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Insiders At Snowflake Sold US$89m In Stock, Alluding To Potential Weakness

Many Snowflake Inc. (NYSE:SNOW) insiders ditched their stock over the past year, which may be of interest to the company's shareholders. When evaluating insider transactions, knowing whether insiders are buying versus if they selling is usually more beneficial, as the latter can be open to many interpretations. However, when multiple insiders sell stock over a specific duration, shareholders should take notice as that could possibly be a red flag.

While insider transactions are not the most important thing when it comes to long-term investing, we would consider it foolish to ignore insider transactions altogether.

Check out our latest analysis for Snowflake

Snowflake Insider Transactions Over The Last Year

In the last twelve months, the biggest single sale by an insider was when the Lead Independent Director, Michael Speiser, sold US$89m worth of shares at a price of US$181 per share. So we know that an insider sold shares at around the present share price of US$170. We generally don't like to see insider selling, but the lower the sale price, the more it concerns us. Given that the sale took place at around current prices, it makes us a little cautious but is hardly a major concern.

In total, Snowflake insiders sold more than they bought over the last year. You can see a visual depiction of insider transactions (by companies and individuals) over the last 12 months, below. If you want to know exactly who sold, for how much, and when, simply click on the graph below!

insider-trading-volume
insider-trading-volume

If you like to buy stocks that insiders are buying, rather than selling, then you might just love this free list of companies. (Hint: insiders have been buying them).

Snowflake Insiders Are Selling The Stock

We've seen more insider selling than insider buying at Snowflake recently. We note Lead Independent Director Michael Speiser cashed in US$89m worth of shares. On the flip side, Independent Director Mark McLaughlin spent US$300k on purchasing shares (as mentioned above) . Since the selling really does outweigh the buying, we'd say that these transactions may suggest that some insiders feel the shares are not cheap.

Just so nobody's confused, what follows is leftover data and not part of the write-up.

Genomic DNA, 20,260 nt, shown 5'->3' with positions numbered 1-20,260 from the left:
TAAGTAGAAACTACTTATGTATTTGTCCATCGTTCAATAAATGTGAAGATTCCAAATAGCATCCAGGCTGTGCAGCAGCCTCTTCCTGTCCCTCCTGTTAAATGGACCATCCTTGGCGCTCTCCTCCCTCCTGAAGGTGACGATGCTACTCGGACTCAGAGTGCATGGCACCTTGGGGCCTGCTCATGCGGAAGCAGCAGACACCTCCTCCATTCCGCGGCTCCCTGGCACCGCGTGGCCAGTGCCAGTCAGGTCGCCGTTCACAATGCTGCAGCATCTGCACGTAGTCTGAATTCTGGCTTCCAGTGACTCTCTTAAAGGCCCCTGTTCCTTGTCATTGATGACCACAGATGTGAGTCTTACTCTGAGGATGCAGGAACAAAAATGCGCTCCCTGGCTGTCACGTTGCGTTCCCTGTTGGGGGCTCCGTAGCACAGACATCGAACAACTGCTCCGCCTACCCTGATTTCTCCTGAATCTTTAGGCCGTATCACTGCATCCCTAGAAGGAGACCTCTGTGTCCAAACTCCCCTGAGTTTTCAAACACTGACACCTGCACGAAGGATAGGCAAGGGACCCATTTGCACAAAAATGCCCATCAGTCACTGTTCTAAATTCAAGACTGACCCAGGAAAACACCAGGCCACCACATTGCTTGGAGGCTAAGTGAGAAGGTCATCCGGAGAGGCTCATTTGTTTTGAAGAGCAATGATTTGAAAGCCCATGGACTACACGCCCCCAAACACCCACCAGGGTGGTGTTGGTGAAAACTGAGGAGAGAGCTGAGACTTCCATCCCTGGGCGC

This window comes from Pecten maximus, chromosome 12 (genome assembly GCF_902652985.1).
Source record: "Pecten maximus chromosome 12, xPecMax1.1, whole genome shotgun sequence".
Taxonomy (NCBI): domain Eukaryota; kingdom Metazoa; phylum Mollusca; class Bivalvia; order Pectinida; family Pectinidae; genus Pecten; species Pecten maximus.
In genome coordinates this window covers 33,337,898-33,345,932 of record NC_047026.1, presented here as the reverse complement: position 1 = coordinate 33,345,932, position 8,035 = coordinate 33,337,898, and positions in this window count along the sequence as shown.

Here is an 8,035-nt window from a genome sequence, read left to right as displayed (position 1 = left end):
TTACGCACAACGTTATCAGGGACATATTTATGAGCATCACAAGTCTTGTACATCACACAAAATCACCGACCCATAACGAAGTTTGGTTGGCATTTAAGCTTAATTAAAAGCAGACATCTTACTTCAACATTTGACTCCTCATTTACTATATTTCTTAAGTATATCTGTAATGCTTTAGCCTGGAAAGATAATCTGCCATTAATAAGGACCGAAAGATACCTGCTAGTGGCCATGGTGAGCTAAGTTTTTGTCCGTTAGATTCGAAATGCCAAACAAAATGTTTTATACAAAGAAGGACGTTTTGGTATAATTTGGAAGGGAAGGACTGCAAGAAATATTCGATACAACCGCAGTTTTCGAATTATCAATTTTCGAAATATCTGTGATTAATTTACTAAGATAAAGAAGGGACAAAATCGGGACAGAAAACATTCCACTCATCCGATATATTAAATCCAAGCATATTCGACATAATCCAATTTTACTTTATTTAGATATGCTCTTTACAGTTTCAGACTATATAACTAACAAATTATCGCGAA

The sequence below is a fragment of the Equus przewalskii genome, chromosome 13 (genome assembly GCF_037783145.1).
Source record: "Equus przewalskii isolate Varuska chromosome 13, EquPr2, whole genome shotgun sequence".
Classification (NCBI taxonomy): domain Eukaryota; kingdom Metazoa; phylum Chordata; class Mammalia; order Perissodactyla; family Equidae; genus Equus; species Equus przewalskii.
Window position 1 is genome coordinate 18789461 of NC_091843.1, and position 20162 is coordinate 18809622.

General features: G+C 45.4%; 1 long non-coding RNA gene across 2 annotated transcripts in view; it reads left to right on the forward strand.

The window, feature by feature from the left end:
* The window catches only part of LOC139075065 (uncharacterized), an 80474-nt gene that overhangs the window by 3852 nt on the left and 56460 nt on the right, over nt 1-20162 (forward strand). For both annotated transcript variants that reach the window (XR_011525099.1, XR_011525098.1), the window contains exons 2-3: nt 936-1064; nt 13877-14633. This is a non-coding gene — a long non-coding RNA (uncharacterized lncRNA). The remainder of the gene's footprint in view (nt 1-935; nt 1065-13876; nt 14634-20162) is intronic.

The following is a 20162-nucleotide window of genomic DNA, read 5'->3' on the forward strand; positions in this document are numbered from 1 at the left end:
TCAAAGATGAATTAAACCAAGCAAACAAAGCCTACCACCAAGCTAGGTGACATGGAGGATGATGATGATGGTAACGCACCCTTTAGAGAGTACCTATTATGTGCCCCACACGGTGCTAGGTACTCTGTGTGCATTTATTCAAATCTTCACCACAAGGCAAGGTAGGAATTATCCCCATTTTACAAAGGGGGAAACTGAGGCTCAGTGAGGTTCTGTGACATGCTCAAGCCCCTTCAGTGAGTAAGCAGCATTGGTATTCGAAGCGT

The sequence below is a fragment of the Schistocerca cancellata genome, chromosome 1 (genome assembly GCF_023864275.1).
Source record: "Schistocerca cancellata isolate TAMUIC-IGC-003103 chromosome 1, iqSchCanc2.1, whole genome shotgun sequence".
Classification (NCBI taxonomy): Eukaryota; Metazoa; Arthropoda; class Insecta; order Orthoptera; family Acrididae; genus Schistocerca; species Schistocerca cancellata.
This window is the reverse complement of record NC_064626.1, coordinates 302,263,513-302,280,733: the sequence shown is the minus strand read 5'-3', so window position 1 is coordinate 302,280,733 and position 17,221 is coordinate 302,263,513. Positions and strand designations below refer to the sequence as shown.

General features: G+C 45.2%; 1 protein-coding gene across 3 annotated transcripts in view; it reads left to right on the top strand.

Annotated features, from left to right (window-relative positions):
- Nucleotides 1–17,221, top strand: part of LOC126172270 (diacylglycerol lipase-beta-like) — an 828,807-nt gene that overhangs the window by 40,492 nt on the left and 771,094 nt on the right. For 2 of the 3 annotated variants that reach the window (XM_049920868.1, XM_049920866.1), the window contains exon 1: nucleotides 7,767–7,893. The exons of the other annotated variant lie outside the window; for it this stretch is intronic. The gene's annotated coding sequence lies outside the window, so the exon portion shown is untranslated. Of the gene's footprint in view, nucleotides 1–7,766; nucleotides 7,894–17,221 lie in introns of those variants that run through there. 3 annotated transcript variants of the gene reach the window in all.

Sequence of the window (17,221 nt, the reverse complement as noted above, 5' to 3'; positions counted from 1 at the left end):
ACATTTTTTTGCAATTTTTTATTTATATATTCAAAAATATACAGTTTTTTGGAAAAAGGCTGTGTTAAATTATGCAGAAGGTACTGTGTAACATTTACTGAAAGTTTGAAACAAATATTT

Insider Ownership Of Snowflake

For a common shareholder, it is worth checking how many shares are held by company insiders. We usually like to see fairly high levels of insider ownership. It's great to see that Snowflake insiders own 10.0% of the company, worth about US$5.5b. This kind of significant ownership by insiders does generally increase the chance that the company is run in the interest of all shareholders.

So What Do The Snowflake Insider Transactions Indicate?

Unfortunately, there has been more insider selling of Snowflake stock, than buying, in the last three months. And our longer term analysis of insider transactions didn't bring confidence, either. The company boasts high insider ownership, but we're a little hesitant, given the history of share sales. While we like knowing what's going on with the insider's ownership and transactions, we make sure to also consider what risks are facing a stock before making any investment decision. While conducting our analysis, we found that Snowflake has 3 warning signs and it would be unwise to ignore these.

But note: Snowflake may not be the best stock to buy. So take a peek at this free list of interesting companies with high ROE and low debt.

For the purposes of this article, insiders are those individuals who report their transactions to the relevant regulatory body. We currently account for open market transactions and private dispositions, but not derivative transactions.

Have feedback on this article? Concerned about the content? Get in touch with us directly. Alternatively, email editorial-team (at) simplywallst.com.

This article by Simply Wall St is general in nature. We provide commentary based on historical data and analyst forecasts only using an unbiased methodology and our articles are not intended to be financial advice. It does not constitute a recommendation to buy or sell any stock, and does not take account of your objectives, or your financial situation. We aim to bring you long-term focused analysis driven by fundamental data. Note that our analysis may not factor in the latest price-sensitive company announcements or qualitative material. Simply Wall St has no position in any stocks mentioned.

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